Research: Breakthrough in plant engineering could boost productivity
The yield of many staple crops could be boosted by 40 per cent by a new process that adjusts the way they turn sunlight into energy, potentially feeding hundreds of millions of more people, American researchers said. Crops such as rice, wheat and soybeans, as well as fruits and vegetables have a naturally occurring “glitch” in the way they photosynthesize that causes the plants to use up energy and resources, drastically suppressing productivity.
“The annual loss in production from wheat and soybean in Midwestern United States... is enough to feed roughly 200 million more people from this area alone,” Paul South, a molecular biologist and lead author, told the Thomson Reuters Foundation.
Scientists from the University of Illinois and the US Department of Agriculture’s Agriculture Research Service changed how tobacco plants with the same glitch process sunlight, inserting genes from bacteria, green algae and other plants, they wrote in the journal Science.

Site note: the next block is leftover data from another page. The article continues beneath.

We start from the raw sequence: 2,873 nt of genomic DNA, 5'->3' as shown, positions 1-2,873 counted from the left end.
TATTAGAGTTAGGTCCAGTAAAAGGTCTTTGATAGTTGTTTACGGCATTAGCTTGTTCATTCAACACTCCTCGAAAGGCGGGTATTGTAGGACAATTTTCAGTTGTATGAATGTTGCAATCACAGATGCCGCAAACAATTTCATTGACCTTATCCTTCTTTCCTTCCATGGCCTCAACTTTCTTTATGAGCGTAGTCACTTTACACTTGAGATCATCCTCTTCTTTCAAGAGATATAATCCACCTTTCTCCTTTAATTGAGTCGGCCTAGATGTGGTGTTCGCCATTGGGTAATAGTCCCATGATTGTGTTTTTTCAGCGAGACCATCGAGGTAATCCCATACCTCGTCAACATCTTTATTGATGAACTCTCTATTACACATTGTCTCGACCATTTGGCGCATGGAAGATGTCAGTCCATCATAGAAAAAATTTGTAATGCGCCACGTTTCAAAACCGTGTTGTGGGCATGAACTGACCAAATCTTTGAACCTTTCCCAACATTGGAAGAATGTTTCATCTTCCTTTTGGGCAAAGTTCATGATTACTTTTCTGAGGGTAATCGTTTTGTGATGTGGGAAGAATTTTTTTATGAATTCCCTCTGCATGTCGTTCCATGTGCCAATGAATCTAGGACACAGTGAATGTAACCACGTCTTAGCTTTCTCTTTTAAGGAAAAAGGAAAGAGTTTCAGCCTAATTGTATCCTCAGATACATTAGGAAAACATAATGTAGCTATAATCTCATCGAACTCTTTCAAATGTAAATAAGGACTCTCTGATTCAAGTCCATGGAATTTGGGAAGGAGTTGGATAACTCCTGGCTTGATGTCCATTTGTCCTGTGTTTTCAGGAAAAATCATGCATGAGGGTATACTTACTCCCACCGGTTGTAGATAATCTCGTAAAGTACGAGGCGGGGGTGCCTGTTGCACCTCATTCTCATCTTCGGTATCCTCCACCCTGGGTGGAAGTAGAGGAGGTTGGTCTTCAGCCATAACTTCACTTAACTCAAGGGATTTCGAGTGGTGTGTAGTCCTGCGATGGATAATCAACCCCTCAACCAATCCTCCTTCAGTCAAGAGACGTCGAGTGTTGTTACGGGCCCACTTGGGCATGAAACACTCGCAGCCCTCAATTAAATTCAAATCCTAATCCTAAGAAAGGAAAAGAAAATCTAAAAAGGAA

They tested and compared three different genetic variations and found the most successful one saved enough energy and resources to increase productivity by 40 per cent in real-world conditions.
In more than two years of field studies, the genetically engineered tobacco plants developed faster and put out more leaves and stems than plants that weren’t modified, researchers said. The photosynthesis process is “nearly identical in plants so we expect that benefits observed in tobacco will result in changes to food crops,” said South.
Efforts are now underway to transplant these findings to boost yields of potatoes, cowpea, soybeans and rice, he added. “It takes 10-15 years for technologies like this to undergo rigorous regulatory approval process, which examines engineered crops for health and environmental impacts. Thus, it is all the more urgent to invest in these types of technologies today,” said South.
The study is part of an international project to boost global food production sustainably. Funders include the Bill & Melinda Gates Foundation and the British government.
Experts, however, say increased production of nutrient-rich foods, not just staple crops, is crucial to tackle the global malnutrition crisis which has left one in eight adults obese while one in nine people are hungry.